the proposal builds on present arrangements. Each faculty team will have a 
fully professional staff, including specialists, supplemented (as always in the 
past) by further language or subject experts when required. 

The system will reflect changes in librarianship and in SOAS's needs. It does 
not undermine the role of our specialist library, but rather reinforces it by 
restoring the balance between spending on staffing and on the collection, and 
by creating an efficient structure for the management of the library as a 

Further information will be provided once the discussions with individuals 
have been concluded.

Yours sincerely,

Colin Bundy

Director & Principal


23 aug 05

> From: Timon Screech [mailto:Ts8 at soas.ac.uk]
> dear friend of soas,
> it is with great regret i advise you that all office holders in Japanese 
and Korean studies at
Soas have tendered their resignations from their school posts today. the 
chairs of the jrc and the Korea  centre, also the head of the J&K dept, and the 
heads of the the J&K setions, those present, and
> those who would have taken over these posts for the coming session. in the 
jrc those affected are
> john breen, lucia dolce, steve dodd and myself; in korea, they are jaehoon 
yeon and anders
> our move is in protest at the preremptory redundancy forced on the J&K 
librarian, without any
> discussion with academic staff, and down-grading of the Japan 
librarianship, and the abolition of
> the Korea one. we feel that soas library cannot continue as a centre of 
research on these terms.
> do not demand a continuation of the status quo, but we have asked the 
director to rescind the
> redundancy and meet us as soon as possible to discuss the matter. if he 
fails to do this, the
> to resign in the next few weeks. all soas academic staff that we have been 
able to contact have
> agreed not to step into our shoes, should we have to vacate them. the 
intention is to provoke a
> crisis in J&K studies at soas as the only way of getting our collective 
voice heard we are very
> grateful to those who have written letters of support. those who have not 
done so might like to
> their views know to the director of soas, professor colin bundy 
(cb3 at soas.ac.uk) and the
> mrs anne poulson (ap45 at soas.ac.uk). please feel free to circulate this 
> timon screech
> chair, jrc (for the while anyway...)


Dear All,

Sue Small (China Librarian) and I (Japan/Korea Librarian) expect the result 
of our appeals in a few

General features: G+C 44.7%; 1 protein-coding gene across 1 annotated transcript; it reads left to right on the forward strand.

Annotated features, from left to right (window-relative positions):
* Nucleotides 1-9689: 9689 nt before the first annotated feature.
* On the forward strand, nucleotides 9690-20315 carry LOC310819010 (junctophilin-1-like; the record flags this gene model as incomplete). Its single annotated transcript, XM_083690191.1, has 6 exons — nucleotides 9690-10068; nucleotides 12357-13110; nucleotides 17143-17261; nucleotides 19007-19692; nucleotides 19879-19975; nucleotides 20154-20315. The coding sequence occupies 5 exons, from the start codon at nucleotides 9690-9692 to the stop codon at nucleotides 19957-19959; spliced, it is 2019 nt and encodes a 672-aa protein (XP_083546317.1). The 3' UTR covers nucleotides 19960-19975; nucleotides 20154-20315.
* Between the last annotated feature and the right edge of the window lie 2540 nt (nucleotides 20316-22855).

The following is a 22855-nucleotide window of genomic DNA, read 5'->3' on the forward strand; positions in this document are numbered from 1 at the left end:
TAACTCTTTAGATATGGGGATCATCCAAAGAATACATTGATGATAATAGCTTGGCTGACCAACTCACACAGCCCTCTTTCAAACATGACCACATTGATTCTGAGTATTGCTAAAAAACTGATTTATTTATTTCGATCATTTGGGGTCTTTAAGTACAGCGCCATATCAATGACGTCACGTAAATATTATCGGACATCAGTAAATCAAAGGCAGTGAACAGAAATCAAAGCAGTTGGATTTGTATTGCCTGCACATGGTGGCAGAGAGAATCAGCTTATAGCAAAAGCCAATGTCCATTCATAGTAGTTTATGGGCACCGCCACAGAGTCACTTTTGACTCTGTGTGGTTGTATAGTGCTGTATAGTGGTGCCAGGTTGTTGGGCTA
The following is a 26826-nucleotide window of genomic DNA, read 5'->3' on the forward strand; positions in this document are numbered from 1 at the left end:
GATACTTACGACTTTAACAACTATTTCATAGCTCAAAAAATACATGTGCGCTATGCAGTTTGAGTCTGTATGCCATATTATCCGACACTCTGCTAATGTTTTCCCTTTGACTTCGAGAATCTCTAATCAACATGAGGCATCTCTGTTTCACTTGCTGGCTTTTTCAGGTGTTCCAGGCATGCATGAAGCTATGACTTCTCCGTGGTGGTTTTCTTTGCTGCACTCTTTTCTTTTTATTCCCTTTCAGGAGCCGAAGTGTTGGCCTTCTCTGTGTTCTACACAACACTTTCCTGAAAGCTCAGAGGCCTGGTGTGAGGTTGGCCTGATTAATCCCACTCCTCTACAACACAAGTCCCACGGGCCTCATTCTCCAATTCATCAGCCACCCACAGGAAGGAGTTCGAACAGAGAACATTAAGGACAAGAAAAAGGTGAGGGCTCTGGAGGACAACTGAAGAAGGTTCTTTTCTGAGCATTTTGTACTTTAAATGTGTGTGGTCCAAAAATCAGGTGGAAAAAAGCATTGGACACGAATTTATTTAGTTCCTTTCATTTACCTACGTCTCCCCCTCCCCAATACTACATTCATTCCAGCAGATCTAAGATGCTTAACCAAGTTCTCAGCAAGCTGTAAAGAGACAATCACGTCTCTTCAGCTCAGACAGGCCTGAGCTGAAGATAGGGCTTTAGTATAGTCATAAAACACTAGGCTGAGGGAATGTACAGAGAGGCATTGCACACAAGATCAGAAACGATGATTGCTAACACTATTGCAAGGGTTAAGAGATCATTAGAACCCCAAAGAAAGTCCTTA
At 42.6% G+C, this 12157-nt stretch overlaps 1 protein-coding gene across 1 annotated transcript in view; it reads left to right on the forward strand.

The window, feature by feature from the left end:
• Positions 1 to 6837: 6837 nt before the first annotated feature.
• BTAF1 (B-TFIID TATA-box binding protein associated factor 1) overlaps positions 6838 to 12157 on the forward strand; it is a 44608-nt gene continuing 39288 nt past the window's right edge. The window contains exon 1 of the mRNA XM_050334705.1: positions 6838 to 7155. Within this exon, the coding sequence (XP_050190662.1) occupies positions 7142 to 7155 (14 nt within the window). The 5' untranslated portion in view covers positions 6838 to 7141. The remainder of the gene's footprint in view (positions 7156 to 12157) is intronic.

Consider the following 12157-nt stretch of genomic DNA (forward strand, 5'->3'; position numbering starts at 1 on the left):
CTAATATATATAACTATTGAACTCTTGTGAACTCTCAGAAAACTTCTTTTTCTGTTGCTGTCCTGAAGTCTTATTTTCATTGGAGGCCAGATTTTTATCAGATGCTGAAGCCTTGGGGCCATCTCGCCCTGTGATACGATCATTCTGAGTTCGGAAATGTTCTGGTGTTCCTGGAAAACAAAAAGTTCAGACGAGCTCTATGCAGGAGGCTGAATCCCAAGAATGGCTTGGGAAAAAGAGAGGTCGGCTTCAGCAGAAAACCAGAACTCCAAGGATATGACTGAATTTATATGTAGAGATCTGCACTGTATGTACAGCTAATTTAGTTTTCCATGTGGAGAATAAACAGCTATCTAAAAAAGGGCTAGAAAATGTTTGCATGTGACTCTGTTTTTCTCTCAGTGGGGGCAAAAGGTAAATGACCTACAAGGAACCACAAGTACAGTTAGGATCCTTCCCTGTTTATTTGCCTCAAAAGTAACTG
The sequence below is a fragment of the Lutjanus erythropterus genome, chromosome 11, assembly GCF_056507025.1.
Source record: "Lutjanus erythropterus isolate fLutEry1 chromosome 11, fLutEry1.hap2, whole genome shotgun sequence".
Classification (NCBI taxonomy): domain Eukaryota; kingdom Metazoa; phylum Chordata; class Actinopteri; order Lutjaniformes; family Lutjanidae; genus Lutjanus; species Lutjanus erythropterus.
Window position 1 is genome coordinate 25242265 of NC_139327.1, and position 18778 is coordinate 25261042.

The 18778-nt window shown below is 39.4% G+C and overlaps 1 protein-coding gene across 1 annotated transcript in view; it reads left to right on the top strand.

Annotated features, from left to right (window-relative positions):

days. I found out the Librarian, Anne Poulson's real restructuring plan one 
day before my hearing.
It should not have happened.

The proposed replacement for the Japan/Korea posts is for Japan/Politics. I 
attach the job
description for your reference. An essential requirement is "Working 
knowledge of Japanese language"
and one of the duties is "To evaluate and select materials, under the Faculty 
direction," - this is the Faculty Librarian for Law and Social Sciences. S/he 
does not know about
Japan/Japanese, but s/he would have responsibility for it, resulting in the 
deterioration of the
SOAS Japanese collection. To make matters worse, the proposal includes the 
abolition of
responsibility for Korean materials.

A "Working knowledge of Japanese language" is not enough for the SOAS 
library. In my job interview
10 years ago, the Dept. was heavily involved in selection. I even took oral 
and written Japanese
tests. However, the school made me redundant without saying anything to the 
Dept. Moreover, the
school approved the replacement position without consulting the Dept.

In the current structure of the Library there is no post covering a region 
and a subject together
such as the proposed replacement position, Japan and Politics. I wonder why 
only politics is needed
while other subjects, such as economics or development studies do not have a 
post holder.

The current Japan/Korea Librarian's duty is responsible for the two 
collections which include
western language resources. Selecting materials in western 
languages/Japanese/Korean materials;
Cataloguing them with assistants for western and Korean languages; Providing 
reference services and
skill training workshops; Updating webpages; and General enquiry desk counter 
duty. This is a pretty
much one trained librarian's job. How can the new post maintain the quality 
of collections?

The proposed restructuring creates an unequal anatomy in the number of staff 
and the level of
expertise. Africa, South East Asia, South Asia and Near & Middle East are 
served by an AR (academic
related staff) with a CRA (clerical staff) respectively, while Japan/Korea 
would have no AR, but
just a CRA for Japan and Politics, none for Korea!  China would have no AR, 
but a CRA. This gives
the impression that East Asian Studies at SOAS are less important than 
African studies, or South
East Asian studies and so on. This is absolute nonsense! All area studies are 
equally valued here.
Is this the beginning of the end of area studies?

We are fighting against unfair dismissal and the Departments are supporting 
us. We are not asking
for confidentiality over our redundancy. Please ask us anything.

We still need your help. Please repeat sending your protest to the Chair of 
the appeals panel,
Professor Stephen Chan, (sc5 at soas.ac.uk), the Director, Professor. Colin 
Bundy (cb3 at soas.ac.uk),
Anne Poulson (ap45 at soas.ac.uk). Also, please copy to the AUT President, Dr. 
Graham Dyer
(grahamdyer at btinternet.com)

Thank you for your continuous support.

Fujiko Kobayashi